A fundamental goal of the pharmacologist is to better understand the biochemical and physiological mechanisms regulating organ functions, and the nature of the abnormalities which underlie pathological states—for example, hypertension or cancer. Such information lays a foundation for the development of new therapeutic drugs and is critical to understanding how drugs produce beneficial or toxic effects. In the Department of Pharmacology, the underlying questions under investigation in our research laboratories address how hormones and neurotransmitters regulate specific organ functions, and their role in disease states and drug responses. A variety of organ systems are examined to address specific medical problems, but a major focus of the department has been studies on the vasculature, heartand the kidney.
Investigators are particularly interested in how the interactions between circulating hormones, autacoids and cytochrome P450-derived eicosanoids impact the development of hypertension, stroke and vascular changes associated with inflammation. Another major focus is related to the impact of obesity/metabolic syndrome on immunity, the cardiovascular system and pathological conditions including heart failure, pulmonary hypertension and atherosclerosis. The research programs in the Department are funded by various intramural and extramural sources (National Institutes of Health, American Heart Association, etc.). Translational aspects of the research programs in the Department are exemplified by fostering collaborations with clinicians through specific IRBs that allows for procurement of specimens to identify biomarkers and/or causative factors in diseases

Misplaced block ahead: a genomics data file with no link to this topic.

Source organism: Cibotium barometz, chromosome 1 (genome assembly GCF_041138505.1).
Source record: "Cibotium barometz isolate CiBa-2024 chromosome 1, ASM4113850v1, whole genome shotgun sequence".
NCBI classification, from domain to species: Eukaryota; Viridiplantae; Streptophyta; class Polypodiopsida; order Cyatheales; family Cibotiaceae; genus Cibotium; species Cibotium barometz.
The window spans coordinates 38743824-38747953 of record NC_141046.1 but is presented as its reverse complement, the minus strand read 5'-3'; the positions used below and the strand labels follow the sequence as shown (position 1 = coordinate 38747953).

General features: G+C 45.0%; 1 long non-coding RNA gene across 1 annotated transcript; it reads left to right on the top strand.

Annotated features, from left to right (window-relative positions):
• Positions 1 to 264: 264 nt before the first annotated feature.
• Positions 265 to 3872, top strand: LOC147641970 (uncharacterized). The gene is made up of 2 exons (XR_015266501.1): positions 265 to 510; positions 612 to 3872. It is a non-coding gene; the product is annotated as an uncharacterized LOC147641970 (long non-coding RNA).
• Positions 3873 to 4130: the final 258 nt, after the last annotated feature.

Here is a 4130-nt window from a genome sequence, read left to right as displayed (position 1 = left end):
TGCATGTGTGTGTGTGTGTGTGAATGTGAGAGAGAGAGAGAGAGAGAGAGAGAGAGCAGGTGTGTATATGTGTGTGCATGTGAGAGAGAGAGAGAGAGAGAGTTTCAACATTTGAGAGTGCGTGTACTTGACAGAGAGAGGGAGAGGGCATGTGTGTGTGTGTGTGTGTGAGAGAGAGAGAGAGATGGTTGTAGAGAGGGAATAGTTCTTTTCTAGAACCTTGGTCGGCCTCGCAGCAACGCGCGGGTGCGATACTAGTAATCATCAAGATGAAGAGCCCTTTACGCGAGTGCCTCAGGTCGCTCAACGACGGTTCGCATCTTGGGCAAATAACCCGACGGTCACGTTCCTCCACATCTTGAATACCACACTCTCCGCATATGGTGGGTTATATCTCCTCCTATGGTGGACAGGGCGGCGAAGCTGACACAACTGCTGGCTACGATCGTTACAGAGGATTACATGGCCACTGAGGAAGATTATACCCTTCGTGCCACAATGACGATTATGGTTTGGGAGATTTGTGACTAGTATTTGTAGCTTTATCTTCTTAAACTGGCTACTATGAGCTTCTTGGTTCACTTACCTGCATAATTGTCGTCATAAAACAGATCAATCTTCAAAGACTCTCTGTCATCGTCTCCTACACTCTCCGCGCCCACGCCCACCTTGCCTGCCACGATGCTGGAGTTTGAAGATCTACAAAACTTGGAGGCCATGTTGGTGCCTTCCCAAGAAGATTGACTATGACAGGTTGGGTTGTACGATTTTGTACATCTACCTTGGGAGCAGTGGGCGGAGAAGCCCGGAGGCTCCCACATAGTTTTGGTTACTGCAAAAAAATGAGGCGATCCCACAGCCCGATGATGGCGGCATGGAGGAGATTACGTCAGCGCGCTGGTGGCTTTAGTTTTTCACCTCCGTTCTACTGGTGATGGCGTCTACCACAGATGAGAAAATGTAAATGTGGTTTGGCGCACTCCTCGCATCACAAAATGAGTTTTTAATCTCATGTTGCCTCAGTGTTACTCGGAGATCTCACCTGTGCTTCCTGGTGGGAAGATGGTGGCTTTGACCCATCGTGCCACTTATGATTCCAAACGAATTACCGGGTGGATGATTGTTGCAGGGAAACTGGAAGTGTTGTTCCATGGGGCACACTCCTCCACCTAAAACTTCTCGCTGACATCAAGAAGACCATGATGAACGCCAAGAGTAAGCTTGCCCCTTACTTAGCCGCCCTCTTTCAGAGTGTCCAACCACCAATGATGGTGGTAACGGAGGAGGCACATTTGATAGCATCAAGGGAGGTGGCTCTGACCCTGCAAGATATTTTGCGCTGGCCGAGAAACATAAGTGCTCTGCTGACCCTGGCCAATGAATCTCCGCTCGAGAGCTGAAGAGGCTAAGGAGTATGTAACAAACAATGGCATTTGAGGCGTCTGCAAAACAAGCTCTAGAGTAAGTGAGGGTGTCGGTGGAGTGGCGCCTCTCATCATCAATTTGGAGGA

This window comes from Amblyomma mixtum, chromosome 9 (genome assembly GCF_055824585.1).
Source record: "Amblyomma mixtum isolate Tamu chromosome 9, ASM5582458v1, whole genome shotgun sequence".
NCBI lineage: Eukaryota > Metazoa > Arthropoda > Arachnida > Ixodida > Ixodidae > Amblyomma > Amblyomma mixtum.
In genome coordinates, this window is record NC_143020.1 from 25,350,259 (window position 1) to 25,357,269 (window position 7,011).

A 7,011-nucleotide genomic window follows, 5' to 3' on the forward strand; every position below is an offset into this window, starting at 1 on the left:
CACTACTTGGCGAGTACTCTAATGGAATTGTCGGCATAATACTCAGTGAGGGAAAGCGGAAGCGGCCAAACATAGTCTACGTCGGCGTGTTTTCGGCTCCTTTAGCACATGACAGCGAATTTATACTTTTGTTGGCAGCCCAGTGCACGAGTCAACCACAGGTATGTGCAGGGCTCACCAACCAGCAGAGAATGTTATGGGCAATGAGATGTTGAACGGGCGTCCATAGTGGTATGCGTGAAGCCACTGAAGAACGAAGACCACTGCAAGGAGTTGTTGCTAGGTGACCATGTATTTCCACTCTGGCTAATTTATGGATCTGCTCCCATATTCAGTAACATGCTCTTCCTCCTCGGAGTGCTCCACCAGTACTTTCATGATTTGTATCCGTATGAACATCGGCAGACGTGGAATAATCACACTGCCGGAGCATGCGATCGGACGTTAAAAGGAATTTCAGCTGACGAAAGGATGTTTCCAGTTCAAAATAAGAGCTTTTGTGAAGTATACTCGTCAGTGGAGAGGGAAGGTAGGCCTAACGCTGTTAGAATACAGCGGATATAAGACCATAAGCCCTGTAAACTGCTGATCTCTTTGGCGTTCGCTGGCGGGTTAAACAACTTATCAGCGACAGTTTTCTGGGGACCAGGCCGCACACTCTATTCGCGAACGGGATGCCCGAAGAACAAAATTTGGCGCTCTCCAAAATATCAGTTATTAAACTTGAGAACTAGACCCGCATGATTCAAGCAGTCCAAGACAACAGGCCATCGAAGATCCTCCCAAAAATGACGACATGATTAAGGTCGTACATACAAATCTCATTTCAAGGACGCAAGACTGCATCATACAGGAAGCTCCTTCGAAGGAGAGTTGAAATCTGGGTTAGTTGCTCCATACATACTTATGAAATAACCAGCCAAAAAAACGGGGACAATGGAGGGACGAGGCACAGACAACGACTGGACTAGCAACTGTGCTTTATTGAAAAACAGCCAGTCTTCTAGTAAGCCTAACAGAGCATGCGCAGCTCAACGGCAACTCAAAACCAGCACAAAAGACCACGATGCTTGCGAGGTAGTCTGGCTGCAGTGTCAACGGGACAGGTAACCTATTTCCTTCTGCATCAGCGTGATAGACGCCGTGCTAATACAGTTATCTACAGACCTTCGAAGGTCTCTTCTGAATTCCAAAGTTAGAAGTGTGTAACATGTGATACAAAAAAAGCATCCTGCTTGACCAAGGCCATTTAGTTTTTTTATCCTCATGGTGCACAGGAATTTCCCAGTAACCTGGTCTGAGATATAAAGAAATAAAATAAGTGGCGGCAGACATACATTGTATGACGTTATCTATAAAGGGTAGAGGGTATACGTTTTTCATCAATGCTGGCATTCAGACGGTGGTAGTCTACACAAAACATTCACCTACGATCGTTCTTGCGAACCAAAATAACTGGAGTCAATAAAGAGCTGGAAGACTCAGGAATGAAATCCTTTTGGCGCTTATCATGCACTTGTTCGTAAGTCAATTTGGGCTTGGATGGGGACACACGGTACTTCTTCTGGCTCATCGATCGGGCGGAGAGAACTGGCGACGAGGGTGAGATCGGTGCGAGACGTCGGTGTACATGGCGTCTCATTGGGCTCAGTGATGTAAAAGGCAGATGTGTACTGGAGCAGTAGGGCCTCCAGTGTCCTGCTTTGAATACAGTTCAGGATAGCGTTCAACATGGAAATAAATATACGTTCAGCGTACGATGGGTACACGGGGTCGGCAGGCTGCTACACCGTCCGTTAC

Summary of Research 2018
Nader G. Abraham, Ph.D., Dr. H.C., FAHA, professor of Medicine and Pharmacology, research interests focus on functional regulation of antioxidant genes, heme oxygenase (HO-1), cytochrome P450-derived epoxides (EETs) and the PGC1a system in relation to pathophysiology of hypertension, metabolic syndrome and anti-diabetes. This research addresses human fat and mice primary stem cell-derived adipocytes and in vivo studies in animals subjected to genetic manipulation of HO-1, PGC-1a and cyp-genes. Special consideration gives way to examining the signaling mechanism underlying the biological response obtained by such experimental manipulations. The long-term goal of this project is to identify how the antioxidant genes and vasodilator signals interact to bring about defense system that afford protection against the detrimental metabolic and cardiovascular effects of obesity with an eye on identification of new therapeutic drugs to mitigate obesity and associated